2
$\begingroup$

From what I know, the decision that the universe was expanding came from the discovery of the redshift and that other celestial objects, such as galaxies, were moving away from us; the farther they are, the faster they are moving. My question is, how was it decided that the universe is indeed expanding and not just infinite, as there is supposedly an infinite amount of space for it to expand. I'm also wondering how objects like galaxies move as a result of the expanding universe, as there are many that are currently moving away, I don't understand how it is possible for them to move.

$\endgroup$
-1
$\begingroup$

Although this can be mathematically proven and was done so formally by Stephen Hawking and Roger Penrose it is actually intuitive to understand how the universe had a beginning in time.

Notice that through numerous observations include redshifts of galaxies we have confirmed that the universe is expanding. This means that as time moves forward the space between every point in the universe increases(also note that this spacing is finite and the expansion of the space is also now at a finite rate). Thus it is logical to conclude that if we go back or rewind time then the universe is contracting(the opposite of expansion). Thus if we know that there must’ve been a time where that spacing between points (that I talked about), were zero as both the spacing and the rate of increase was spacing is finite. Thus this condition of space where there is no space between points is the supposed singularity we often hear and sure you may call it an infinite universe but it’s not accurate in the sense we imagine(with real space between points as no time can act if there is no change possible in space).

$\endgroup$
-1
$\begingroup$

The expansion of the universe isn’t like a border that’s being moved; the universe could be positively curved, which means that if you go in a straight line long enough, you end up at the same place you started (thus realizing it wasn’t a straight line), like a globe, but now in four dimensions. So this “globe” is expanding, and just as with a three-dimensional globe, there isn’t a border that’s being moved, the amount of area/volume (space in general) just increases between non-interacting bodies.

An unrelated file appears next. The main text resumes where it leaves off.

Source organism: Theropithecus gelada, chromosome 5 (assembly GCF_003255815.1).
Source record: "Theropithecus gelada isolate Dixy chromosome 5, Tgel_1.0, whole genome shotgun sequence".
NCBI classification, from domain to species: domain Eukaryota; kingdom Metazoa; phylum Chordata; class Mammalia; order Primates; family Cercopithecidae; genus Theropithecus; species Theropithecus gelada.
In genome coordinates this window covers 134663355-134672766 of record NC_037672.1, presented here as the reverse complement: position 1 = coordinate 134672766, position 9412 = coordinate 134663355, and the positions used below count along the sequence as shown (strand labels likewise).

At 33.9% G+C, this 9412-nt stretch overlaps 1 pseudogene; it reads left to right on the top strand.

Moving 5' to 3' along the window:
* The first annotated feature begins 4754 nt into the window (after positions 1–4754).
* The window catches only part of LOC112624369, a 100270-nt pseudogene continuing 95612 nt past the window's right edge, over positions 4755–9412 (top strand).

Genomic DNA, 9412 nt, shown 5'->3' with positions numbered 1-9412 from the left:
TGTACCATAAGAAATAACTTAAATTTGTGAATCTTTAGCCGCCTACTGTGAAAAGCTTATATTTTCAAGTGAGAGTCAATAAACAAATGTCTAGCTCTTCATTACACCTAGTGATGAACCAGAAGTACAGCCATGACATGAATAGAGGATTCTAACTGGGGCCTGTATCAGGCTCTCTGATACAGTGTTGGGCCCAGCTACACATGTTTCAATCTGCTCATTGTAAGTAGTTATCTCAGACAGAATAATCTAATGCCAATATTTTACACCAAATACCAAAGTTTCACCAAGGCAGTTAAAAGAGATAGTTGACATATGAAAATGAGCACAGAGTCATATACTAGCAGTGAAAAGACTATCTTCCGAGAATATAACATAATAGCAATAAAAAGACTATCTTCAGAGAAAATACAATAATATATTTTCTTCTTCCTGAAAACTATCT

The universe could also be flat or negatively curved, it would be infinite from moment one, but it could still “expand”, which is rather just an upscaling of distance (as if you’re zooming in on a grid).

$\endgroup$
  • 1
    $\begingroup$ The evidence from the Planck experiment is that the universe is flat not positively curved. $\endgroup$ – John Rennie Jul 31 '18 at 7:42
  • $\begingroup$ Yes, very close to flat, but if it is exactly flat, the energy density in the universe should be exactly equal to the critical density. The chances of that being true are extremely small, even if it is measured to be true with very little uncertainty, which it is. But this coincidence is exactly what the inflation theory solved. $\endgroup$ – Antaios Jul 31 '18 at 8:46
  • $\begingroup$ The Planck experiment measured the curvature to be zero within experimental error, so it does not rule out a small positive curvature. But equally it does not rule out a small negative curvature. Your statement that the curvature is positive and the universe is closed is entirely unfounded. $\endgroup$ – John Rennie Jul 31 '18 at 8:56
  • $\begingroup$ I’ll edit my comment. But exactly how would a big bang work for a flat or open universe? From the beginning it’s already infinite, “suddenly” it’s just there. And a universe having a border would come with all kinds of mathematical implications. A closed universe would start from a point and then expand. Isn’t this reason enough to rule out open and flat universes? $\endgroup$ – Antaios Jul 31 '18 at 9:36
  • $\begingroup$ No, it's not. It's hard to visualise what the big-bang looks like for a flat universe because the normal inflating-baloon model doesn't work. But that's a limitation in our minds not a limitation of the physics or mathematics. $\endgroup$ – tfb Jul 31 '18 at 10:13

Your Answer

By clicking “Post Your Answer”, you agree to our terms of service, privacy policy and cookie policy

Not the answer you're looking for? Browse other questions tagged or ask your own question.